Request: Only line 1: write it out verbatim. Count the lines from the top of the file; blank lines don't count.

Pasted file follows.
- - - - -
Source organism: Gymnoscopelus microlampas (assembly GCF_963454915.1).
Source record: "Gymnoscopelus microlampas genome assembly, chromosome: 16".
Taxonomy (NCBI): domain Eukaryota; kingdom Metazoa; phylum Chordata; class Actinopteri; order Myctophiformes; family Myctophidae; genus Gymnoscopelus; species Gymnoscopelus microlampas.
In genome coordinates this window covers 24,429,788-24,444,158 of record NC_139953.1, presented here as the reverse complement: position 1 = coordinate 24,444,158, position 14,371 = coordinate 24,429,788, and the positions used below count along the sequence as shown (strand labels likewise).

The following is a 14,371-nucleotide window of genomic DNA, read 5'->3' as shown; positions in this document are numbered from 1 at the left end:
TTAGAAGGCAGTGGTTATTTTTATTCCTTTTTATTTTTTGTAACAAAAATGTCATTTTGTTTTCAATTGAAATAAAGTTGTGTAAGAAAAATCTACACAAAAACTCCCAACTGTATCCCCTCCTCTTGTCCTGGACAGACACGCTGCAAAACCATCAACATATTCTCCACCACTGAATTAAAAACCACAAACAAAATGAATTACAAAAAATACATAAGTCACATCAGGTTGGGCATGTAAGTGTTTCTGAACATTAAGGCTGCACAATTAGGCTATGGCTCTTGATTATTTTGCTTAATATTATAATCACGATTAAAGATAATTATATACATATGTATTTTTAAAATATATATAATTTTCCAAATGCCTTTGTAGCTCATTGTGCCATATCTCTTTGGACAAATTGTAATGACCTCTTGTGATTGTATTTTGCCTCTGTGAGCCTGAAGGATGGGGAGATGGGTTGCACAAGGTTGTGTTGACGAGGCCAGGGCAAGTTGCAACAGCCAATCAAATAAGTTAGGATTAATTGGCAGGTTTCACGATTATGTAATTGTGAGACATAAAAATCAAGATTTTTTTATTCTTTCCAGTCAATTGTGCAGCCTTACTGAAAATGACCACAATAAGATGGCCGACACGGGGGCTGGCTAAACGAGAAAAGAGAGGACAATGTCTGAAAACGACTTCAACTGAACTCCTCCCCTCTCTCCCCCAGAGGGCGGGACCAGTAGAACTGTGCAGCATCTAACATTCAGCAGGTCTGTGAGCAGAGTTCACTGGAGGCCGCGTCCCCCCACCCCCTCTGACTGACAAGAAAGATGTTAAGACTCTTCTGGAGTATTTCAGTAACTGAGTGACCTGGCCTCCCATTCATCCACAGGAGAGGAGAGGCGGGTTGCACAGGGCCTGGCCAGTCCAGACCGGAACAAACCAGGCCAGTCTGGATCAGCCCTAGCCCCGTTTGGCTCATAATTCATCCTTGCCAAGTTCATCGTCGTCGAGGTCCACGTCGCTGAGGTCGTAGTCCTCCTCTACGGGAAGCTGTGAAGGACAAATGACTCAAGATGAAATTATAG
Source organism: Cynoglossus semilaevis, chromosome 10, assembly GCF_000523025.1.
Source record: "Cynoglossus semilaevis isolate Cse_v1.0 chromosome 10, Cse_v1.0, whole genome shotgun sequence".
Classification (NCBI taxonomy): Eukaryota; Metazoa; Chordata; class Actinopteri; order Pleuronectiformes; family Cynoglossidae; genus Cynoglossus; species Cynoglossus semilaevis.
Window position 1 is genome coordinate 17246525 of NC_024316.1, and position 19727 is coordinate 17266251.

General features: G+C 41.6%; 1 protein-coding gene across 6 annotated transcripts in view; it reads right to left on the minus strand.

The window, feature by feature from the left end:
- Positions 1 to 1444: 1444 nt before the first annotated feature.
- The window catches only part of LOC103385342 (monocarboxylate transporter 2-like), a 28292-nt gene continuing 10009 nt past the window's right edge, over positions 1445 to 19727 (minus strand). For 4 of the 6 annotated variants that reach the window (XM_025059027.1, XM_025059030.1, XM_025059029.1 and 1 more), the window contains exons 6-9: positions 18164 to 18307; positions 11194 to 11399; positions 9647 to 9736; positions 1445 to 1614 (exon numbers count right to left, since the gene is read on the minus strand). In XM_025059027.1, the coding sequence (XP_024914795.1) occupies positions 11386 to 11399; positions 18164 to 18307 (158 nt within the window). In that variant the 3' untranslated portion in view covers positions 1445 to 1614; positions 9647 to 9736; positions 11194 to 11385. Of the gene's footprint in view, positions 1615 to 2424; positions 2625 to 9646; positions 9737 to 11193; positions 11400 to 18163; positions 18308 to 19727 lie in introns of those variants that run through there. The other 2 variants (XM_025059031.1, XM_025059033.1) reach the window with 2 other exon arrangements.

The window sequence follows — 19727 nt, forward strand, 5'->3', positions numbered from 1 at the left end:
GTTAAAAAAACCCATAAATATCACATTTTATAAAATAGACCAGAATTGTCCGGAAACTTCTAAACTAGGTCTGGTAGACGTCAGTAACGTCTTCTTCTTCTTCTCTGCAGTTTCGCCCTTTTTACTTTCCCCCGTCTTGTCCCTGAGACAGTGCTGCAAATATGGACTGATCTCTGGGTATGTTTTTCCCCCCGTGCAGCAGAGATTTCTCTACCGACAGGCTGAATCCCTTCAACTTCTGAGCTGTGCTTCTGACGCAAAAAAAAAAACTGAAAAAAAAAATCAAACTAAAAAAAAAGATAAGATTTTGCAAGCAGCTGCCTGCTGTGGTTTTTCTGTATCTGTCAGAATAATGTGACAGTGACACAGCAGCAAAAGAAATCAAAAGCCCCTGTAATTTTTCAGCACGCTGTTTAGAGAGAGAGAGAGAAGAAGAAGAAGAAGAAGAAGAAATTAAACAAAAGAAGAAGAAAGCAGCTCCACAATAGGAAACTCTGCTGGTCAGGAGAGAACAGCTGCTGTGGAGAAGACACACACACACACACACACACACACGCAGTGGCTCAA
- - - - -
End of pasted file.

Source organism: Gymnoscopelus microlampas (assembly GCF_963454915.1).